The reentrant circuit of AVRT is triggered by an ectopic impulse. In antidromic AVRT, the ectopic impulse encounters an AV node still in its refractory period and a bypass tract that is out of its refractory period and ready to conduct to the ventricles.
Activation of the ventricles occurs by anterograde conduction down the bypass tract. Ventricular impulse spreads from myocardial cell to myocardial cell. Conduction then continues in a retrograde fashion from the ventricles to the atria through the AV node before reentering the reentrant circuit.
Rarely, retrograde conduction from the ventricles to the atria can occur through a second bypass tract.
QRS complexes are wide and regular. Because the ventricle is activated solely through the bypass tract, each QRS wave should show evidence of preexcitation (delta wave).
Left-sided bypass tract: The left ventricle is the first to be activated. Spread of ventricular impulse occurs in a left-to-right direction. This results in positive QRS complexes in the right precordial lead V1. This is similar to the QRS morphology seen in RBBB.
Right-sided bypass tract: Ventricular activation spreads from the right ventricle to the left ventricle, away from the direction of V1. The QRS complex in V1 is therefore predominantly negative and similar to the morphology of an LBBB.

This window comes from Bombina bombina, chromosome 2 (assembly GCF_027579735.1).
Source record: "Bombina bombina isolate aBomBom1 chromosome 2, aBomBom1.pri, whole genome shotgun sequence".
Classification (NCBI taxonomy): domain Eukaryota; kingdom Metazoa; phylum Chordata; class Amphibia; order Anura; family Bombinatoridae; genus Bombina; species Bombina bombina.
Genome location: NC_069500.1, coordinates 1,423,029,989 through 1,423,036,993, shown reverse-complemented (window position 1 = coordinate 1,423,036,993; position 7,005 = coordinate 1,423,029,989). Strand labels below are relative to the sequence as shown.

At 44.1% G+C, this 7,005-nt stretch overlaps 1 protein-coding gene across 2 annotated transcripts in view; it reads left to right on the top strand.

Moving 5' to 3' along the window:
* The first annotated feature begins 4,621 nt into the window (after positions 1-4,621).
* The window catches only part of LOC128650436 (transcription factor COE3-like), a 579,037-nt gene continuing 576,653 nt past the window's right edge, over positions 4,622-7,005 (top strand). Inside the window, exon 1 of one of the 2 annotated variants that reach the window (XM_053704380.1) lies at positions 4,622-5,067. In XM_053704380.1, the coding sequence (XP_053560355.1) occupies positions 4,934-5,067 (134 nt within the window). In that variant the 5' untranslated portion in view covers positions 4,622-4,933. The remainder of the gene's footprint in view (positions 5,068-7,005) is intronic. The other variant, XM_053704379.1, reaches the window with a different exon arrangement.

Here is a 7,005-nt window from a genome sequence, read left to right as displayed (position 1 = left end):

Atrial Fibrillation Down an Accessory Pathway
This is the most dangerous rhythm that can occur in a patient with a bypass tract capable of anterograde conduction.
Conduction from the disordered supraventricular rhythm of atrial fibrillation reaches the ventricles via both the AV node/Purkinje system and the bypass tract (Fig. 11.8A).
The variability in QRS morphology (Fig. 11.8B) results from the variable contributions of the bypass tract and the normal conduction pathway to ventricular activation.
QRS morphology varies from one beat to the next. Each QRS complex is a fusion complex generated by simultaneous conduction coming from the normal and bypass pathways. QRS complexes show varying degrees of preexcitation and delta wave morphology.
The ventricular rate is extremely rapid because the bypass tract is capable of conducting impulses much faster than the AV node.
This rhythm can deteriorate into ventricular fibrillation or lead to hypotension and cardiac ischemia. Bypass tracts with a shorter refractory period are capable of conducting impulses to the ventricle at dangerously rapid rates.
Drugs to Avoid
The accessory pathway and pathway of normal ventricular conduction are not completely independent. Impulses carried through the His-Purkinje system can, in retrograde fashion, inhibit the bypass tract and thereby decrease the number of atrial impulses successfully conducted down the accessory pathway (dotted blue arrow, Fig. 11.8A). Any medication that inhibits the AV node can facilitate more rapid conduction down the accessory pathway and increase the risk of ventricular fibrillation. These medications include adenosine, beta-blockers, calcium channel blockers, and digitalis. If the patient is stable, the preferred treatment is procainamide. Direct current cardioversion is indicated if the patient is unstable.